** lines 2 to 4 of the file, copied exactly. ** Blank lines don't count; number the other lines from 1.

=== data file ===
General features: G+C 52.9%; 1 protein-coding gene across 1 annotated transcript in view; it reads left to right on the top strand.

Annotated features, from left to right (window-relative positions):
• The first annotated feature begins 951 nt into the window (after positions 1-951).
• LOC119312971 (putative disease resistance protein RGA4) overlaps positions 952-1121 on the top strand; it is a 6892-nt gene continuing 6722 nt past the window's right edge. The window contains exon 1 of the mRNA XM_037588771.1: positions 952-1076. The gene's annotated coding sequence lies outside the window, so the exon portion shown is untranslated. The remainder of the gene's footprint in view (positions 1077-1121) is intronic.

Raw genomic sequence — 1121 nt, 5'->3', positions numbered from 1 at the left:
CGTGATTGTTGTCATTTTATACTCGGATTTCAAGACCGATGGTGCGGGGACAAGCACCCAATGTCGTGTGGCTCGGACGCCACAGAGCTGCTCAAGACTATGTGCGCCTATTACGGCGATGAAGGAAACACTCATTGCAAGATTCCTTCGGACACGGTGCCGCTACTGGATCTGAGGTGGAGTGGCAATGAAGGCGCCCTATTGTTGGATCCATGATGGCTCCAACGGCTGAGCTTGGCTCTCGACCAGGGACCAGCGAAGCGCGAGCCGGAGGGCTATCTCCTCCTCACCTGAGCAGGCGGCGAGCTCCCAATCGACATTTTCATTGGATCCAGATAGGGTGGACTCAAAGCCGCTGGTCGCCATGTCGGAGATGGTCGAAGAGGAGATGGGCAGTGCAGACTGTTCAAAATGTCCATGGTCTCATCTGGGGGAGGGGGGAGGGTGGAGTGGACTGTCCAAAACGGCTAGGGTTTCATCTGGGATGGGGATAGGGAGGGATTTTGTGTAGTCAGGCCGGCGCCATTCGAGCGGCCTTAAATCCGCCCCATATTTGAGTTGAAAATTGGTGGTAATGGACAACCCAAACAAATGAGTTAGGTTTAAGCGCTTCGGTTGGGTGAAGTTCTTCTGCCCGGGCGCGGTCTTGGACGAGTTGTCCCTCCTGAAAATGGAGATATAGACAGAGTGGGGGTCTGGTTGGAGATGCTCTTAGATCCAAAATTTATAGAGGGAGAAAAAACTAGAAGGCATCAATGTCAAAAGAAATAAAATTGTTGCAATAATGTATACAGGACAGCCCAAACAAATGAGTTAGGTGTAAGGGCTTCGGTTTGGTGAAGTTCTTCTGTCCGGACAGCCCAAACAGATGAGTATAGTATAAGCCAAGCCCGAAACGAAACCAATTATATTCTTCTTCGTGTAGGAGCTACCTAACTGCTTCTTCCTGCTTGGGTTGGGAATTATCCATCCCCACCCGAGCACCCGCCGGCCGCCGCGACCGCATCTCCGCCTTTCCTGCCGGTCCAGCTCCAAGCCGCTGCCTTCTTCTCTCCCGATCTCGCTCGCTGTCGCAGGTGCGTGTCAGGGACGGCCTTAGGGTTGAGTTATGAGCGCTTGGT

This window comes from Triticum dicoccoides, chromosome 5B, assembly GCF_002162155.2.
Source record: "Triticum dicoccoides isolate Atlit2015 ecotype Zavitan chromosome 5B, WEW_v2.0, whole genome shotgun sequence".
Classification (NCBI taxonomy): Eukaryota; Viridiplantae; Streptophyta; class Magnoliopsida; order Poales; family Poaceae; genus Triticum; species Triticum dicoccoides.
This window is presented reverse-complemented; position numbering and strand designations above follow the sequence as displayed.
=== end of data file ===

Annotated features, from left to right (window-relative positions):
• The first annotated feature begins 951 nt into the window (after positions 1-951).
• LOC119312971 (putative disease resistance protein RGA4) overlaps positions 952-1121 on the top strand; it is a 6892-nt gene continuing 6722 nt past the window's right edge. The window contains exon 1 of the mRNA XM_037588771.1: positions 952-1076. The gene's annotated coding sequence lies outside the window, so the exon portion shown is untranslated. The remainder of the gene's footprint in view (positions 1077-1121) is intronic.